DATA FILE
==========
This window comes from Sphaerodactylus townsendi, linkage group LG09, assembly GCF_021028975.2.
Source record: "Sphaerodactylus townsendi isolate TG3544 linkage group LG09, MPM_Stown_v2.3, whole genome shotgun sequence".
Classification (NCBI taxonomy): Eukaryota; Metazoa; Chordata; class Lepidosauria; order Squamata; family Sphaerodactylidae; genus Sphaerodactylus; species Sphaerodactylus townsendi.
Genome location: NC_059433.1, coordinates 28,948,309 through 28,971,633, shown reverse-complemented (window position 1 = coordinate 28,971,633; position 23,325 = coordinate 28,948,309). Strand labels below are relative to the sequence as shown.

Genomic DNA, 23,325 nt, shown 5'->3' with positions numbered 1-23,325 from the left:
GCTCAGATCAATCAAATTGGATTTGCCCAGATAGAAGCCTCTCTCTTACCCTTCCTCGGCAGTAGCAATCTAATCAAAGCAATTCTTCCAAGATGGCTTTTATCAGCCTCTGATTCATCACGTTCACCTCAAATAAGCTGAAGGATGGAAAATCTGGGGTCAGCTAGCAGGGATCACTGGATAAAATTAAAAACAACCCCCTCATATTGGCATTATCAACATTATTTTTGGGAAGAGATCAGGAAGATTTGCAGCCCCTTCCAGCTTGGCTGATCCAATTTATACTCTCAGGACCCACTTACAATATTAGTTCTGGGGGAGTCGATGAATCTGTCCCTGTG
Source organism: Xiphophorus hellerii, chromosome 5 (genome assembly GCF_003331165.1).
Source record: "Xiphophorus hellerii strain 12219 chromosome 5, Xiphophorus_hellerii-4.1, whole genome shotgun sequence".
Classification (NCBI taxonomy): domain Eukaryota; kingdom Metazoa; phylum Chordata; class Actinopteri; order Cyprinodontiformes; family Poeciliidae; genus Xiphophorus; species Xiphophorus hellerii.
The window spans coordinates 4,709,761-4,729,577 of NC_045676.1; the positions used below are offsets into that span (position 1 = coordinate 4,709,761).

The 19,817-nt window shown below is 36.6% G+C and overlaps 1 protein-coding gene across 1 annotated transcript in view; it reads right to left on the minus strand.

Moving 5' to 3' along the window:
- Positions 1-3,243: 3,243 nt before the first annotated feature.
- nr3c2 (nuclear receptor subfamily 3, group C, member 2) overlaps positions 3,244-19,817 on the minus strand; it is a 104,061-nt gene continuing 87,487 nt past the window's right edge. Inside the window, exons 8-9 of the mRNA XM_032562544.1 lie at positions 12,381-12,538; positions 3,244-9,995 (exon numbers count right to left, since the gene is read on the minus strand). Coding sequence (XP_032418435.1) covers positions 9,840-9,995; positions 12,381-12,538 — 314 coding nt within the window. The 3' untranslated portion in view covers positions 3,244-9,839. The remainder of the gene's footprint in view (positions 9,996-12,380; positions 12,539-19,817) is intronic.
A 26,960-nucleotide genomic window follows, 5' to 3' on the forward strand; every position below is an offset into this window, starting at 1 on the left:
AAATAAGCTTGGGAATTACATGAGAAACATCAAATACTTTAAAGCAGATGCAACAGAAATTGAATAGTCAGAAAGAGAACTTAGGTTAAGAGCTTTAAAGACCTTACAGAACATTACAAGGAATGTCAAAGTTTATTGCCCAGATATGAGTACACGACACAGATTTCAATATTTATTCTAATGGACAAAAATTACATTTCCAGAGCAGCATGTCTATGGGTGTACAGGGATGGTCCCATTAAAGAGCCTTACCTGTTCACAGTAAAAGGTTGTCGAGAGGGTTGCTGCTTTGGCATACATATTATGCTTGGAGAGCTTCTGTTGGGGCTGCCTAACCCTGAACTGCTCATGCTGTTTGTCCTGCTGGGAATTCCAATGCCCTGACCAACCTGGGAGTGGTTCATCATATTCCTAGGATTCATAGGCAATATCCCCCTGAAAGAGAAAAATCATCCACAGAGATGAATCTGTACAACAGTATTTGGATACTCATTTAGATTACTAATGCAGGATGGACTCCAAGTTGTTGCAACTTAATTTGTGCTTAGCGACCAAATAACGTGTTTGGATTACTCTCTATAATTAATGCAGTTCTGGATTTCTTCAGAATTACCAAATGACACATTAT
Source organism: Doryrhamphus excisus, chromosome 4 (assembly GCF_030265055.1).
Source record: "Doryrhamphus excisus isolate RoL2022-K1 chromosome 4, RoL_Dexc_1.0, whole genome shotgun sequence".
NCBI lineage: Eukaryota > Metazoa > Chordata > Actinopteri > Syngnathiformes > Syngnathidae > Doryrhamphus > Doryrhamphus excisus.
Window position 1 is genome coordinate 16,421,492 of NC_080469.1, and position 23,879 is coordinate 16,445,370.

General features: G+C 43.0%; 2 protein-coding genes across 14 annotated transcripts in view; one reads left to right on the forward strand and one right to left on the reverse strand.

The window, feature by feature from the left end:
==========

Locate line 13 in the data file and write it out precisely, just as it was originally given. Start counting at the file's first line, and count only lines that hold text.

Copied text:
- Positions 1-3,243: 3,243 nt before the first annotated feature.